Zimbabwe's long-time President Robert Mugabe has been holding direct talks with the army over his future.
Pictures emerged of the 93-year-old meeting the army chief and two envoys from South Africa at his official residence in Harare.
The army put Mugabe under house arrest on Wednesday after moving in to take control.
Opposition leader Morgan Tsvangirai says Mugabe must resign but sources suggest the president is resistant.
President Mugabe has been in control of Zimbabwe since it threw off white minority rule in 1980.
However, the power struggle over who might succeed him, between his wife Grace Mugabe and former Vice-President Emmerson Mnangagwa, has split the ruling Zanu-PF party in recent months.
Last week, Mugabe came down in favour of his wife, sacking Mnangagwa, a veteran of Zimbabwe's anti-colonial struggle.
That proved too much for military leaders, who seized control of the country on Wednesday.
It's very unclear what's going on in Harare now.
Photos in the Zimbabwe Herald showed Mugabe meeting army chief Gen Constantino Chiwenga and the two South African envoys from the Southern African Development Community (Sadc) at State House in Harare.
Alongside them was Father Fidelis Mukonori, a Roman Catholic priest known to Mugabe for years who has been brought in to mediate.
Sources close to the talks say Mugabe is refusing to stand down voluntarily before next year's planned elections.
"He is refusing to step down. I think he is trying to buy time," one source close to the army leadership told the AFP news agency.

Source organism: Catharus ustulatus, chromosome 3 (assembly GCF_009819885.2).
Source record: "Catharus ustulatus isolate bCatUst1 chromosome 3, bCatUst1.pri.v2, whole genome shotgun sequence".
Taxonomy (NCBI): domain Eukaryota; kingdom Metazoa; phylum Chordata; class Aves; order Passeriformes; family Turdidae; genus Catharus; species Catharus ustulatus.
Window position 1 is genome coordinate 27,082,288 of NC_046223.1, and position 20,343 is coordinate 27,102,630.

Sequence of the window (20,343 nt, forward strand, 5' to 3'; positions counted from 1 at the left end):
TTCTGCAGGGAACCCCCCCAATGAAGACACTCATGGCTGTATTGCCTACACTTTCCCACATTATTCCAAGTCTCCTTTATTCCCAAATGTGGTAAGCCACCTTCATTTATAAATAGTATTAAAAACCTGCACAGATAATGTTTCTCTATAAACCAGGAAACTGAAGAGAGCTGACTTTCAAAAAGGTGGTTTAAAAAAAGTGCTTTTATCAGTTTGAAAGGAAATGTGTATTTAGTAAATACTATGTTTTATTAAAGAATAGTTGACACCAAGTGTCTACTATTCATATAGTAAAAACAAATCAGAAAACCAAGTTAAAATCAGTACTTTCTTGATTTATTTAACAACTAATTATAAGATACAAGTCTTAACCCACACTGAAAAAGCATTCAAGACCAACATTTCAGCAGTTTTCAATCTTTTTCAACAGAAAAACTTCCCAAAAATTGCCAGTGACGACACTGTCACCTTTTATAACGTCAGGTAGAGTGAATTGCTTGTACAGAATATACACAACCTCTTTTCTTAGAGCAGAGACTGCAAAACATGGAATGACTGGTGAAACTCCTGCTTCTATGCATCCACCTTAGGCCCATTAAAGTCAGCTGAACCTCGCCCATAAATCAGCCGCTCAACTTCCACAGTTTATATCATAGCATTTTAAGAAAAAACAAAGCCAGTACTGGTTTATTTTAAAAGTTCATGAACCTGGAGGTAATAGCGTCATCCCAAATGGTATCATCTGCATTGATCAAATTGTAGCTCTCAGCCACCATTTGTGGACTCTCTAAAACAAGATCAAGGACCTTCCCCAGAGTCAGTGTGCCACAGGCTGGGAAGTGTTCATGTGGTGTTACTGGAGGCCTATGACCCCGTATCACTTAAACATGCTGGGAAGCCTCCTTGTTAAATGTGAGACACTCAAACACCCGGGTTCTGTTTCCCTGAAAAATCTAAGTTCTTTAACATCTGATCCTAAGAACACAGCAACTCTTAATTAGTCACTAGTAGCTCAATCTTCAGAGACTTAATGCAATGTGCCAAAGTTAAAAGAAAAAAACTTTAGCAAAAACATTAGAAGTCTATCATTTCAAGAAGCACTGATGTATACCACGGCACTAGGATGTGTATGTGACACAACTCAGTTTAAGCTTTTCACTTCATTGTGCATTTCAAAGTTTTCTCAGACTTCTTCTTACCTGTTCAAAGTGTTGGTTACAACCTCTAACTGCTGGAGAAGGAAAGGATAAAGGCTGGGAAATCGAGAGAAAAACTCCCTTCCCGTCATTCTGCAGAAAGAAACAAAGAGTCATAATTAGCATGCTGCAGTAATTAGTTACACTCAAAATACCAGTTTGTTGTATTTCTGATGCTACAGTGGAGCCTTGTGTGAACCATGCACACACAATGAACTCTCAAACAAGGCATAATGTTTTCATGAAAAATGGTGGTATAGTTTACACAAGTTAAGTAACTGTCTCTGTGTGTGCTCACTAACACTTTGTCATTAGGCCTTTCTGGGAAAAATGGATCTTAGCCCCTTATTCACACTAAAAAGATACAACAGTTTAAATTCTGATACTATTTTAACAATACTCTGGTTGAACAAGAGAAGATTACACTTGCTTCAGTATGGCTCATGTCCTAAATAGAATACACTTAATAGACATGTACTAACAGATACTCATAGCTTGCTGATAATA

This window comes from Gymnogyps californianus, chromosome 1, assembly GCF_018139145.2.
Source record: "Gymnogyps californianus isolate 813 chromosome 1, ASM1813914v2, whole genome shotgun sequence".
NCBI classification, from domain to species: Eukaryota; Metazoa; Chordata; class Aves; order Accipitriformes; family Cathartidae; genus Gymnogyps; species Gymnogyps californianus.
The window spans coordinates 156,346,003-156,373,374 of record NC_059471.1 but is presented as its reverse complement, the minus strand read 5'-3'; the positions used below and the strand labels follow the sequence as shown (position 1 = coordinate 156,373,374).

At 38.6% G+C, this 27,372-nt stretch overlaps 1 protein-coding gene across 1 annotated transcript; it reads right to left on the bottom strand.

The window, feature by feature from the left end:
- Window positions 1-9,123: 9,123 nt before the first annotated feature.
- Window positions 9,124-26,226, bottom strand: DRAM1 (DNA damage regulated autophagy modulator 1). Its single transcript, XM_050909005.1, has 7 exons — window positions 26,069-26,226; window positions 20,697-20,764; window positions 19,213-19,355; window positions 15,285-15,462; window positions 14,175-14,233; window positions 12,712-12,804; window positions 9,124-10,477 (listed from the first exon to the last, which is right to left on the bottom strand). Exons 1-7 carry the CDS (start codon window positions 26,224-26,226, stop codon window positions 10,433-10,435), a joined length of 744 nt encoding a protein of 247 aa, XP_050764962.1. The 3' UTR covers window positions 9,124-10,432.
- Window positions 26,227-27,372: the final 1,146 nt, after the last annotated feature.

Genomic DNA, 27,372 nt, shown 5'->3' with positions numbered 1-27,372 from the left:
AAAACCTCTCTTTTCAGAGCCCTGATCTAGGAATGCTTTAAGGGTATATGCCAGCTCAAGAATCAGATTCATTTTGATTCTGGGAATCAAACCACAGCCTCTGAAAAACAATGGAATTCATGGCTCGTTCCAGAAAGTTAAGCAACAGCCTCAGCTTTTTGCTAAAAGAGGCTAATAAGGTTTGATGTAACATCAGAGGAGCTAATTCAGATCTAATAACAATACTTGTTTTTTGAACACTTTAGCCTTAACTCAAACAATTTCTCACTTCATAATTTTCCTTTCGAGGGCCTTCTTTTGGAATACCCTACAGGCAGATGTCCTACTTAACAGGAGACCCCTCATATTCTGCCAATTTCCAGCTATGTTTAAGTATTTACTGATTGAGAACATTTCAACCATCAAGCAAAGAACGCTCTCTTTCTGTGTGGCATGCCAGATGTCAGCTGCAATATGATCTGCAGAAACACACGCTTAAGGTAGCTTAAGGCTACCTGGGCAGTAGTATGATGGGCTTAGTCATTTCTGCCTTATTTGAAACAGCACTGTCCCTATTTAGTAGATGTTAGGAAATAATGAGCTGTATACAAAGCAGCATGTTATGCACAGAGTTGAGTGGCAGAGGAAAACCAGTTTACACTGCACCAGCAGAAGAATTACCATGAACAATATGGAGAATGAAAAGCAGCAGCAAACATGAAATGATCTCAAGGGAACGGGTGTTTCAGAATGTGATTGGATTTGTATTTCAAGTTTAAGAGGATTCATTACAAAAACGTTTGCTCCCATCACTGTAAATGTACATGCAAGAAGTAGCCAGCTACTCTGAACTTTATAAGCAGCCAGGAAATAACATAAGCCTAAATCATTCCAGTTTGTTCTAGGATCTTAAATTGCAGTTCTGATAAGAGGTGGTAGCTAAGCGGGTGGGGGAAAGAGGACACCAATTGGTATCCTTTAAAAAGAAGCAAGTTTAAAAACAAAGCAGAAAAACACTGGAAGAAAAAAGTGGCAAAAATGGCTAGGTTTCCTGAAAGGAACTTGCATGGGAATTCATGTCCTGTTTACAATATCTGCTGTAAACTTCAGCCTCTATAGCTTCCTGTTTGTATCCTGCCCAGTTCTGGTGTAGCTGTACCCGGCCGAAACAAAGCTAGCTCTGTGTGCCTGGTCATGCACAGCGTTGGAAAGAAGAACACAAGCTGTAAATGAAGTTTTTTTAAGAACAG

Zanu-PF officials had earlier suggested Mugabe could remain nominally in power until the party congress in December, when Mnangagwa would be formally installed as party and national leader.
South Africa is hosting millions of Zimbabweans who fled after the country's economy crashed in 2008. It has a special interest in seeing stability restored.
South African Defence Minister Nosiviwe Maphisa-Nqakula and State Security Minister Bongani Bongo are the envoys meeting Mugabe on behalf of Sadc, which South Africa currently leads.
They will be pushing for a democratic solution. The body, which represents 16 countries, does not support coup-led governments as this would set a dangerous precedent in the largely peaceful region, says the BBC's Pumza Fihlani in Johannesburg.
The head of the African Union (AU), Guinean President Alpha Condé, was clear the AU would "in no case accept" a military seizure of power. He said he was "inviting the army to return to its barracks and return to constitutional order".
Tsvangirai, head of the Movement for Democratic Change-Tsvangirai (MDC-T) party and the main opposition leader in Zimbabwe, said on Thursday: "In the interests of the people, Robert Mugabe must resign... immediately."
Tsvangirai, who has been abroad receiving treatment for cancer, also called for a "negotiated all-inclusive transitional mechanism" that would lead to "comprehensive reforms for free and fair elections to be held".
This has been echoed by another Zimbabwean opposition leader, Tendai Biti, who told the BBC: "It is urgent that we go back to democracy... that we go back to legitimacy but we need a transitional period and I think, I hope, that dialogue can now be opened between the army and Zimbabweans."